Sunday, April 15, 2012

Student Achievement Best Practices--Going Old School

Student Knowledge Increases with Simple Twists of Old School Practices

by Sara Roesler, Teacher

Student Achievement Best Practices: Students must draw on prior knowledge to draw relationships between old and new information.
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Want a 45% increase in student achievement? The use of similarities and differences is a best practice that surely creates results. Surprised? Me too.  However, the more I thought about the breadth and depth of knowledge with which comparing and contrasting can support, it seems that students need more time with these types of tasks. 

Students must draw on prior knowledge to think about how the topics are the same and different.  Adjacent to that idea is locating, analyzing and evaluating new information to be used in the process of compare and contrast. Thus, they are practicing reading comprehension as well. They must organize their thoughts clearly which can be supported with the application of a graphic organizer. They may also have to justify their reasoning to a small group or as a short presentation to the class. The possibilities seem endless!

Compare and contrast works for every content area on almost every topic. Obviously finding similarities and differences among characters in a story or comparing and contrasting multiplication and division will support clear understanding of basic ideas. But, to take the idea farther, why not use a book, made in to a movie and possibly a graphic novel and have students compare the three mediums. Think of all of the breadth and depth in thinking that would occur! Or, using two completely feasible math solutions from a group-worthy or cooperative learning activity examine the similarities and differences between the answers. In this case, the students will need to draw from what they know about solving the problem and analyze if another solution is possible even before taking on the task of applying the practice of finding similarities and differences. How would you add more complexity to a compare and contrast structure?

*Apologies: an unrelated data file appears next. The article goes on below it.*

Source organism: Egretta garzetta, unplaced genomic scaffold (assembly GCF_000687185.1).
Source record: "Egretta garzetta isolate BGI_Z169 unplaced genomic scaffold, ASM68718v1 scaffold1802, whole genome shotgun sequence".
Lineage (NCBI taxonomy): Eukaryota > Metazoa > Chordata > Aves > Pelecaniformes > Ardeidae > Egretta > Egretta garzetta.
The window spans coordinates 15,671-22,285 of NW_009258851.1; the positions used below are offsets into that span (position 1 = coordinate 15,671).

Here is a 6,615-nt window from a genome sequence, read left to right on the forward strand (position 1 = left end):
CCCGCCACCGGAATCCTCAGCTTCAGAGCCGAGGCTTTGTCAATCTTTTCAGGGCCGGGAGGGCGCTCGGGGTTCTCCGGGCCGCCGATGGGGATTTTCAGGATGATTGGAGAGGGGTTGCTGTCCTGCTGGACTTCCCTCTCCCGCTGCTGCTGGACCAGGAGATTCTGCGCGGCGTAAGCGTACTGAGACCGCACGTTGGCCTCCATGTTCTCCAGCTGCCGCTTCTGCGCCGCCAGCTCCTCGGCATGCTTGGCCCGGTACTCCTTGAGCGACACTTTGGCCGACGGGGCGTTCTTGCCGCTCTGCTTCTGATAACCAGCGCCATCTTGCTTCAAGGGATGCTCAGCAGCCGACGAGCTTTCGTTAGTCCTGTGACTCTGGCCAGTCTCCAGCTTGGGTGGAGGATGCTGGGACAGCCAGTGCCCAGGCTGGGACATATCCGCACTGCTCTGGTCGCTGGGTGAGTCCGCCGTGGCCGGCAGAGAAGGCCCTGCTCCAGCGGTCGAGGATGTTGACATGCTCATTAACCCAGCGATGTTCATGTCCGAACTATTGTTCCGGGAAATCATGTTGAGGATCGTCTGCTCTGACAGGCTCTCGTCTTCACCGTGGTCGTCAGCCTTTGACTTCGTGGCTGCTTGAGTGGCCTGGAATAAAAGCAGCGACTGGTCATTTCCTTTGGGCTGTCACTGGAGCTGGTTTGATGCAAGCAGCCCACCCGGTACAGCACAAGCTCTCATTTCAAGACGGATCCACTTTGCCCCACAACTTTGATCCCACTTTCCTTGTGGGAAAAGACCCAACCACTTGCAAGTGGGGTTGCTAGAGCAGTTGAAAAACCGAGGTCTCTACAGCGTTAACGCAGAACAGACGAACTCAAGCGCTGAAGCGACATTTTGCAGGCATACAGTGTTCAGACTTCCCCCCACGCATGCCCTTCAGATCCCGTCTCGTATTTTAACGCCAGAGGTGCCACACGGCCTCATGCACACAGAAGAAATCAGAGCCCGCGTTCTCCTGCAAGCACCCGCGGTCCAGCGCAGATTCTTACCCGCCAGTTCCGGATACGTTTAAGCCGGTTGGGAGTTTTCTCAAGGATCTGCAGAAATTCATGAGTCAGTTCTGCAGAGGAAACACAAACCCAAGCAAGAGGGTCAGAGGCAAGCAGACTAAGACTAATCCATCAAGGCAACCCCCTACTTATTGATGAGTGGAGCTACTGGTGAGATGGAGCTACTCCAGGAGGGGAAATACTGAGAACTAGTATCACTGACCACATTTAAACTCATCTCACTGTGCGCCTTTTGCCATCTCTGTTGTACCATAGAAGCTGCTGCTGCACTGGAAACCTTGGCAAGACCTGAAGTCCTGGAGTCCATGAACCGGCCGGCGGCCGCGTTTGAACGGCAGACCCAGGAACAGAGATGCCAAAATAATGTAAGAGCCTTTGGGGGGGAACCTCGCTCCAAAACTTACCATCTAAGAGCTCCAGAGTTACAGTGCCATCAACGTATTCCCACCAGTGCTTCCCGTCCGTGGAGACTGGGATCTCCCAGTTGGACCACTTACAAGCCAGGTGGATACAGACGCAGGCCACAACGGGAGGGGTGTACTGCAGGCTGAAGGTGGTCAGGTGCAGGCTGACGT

No matter how you use the simply complex idea of similarities and difference - as a quick formative or a more in depth examination of a concept – I would say keep it up, and even ramp it up. Be creative about this simple format because a 45% increase is a 45% increase any way you compare it!

Sara Roesler has been teaching for nearly 4 years and holds a Masters from Michigan State University. She is an active reflector focused on how to better teach each child. She strives to build and support positivity and loving-kindness in the students she works with. 

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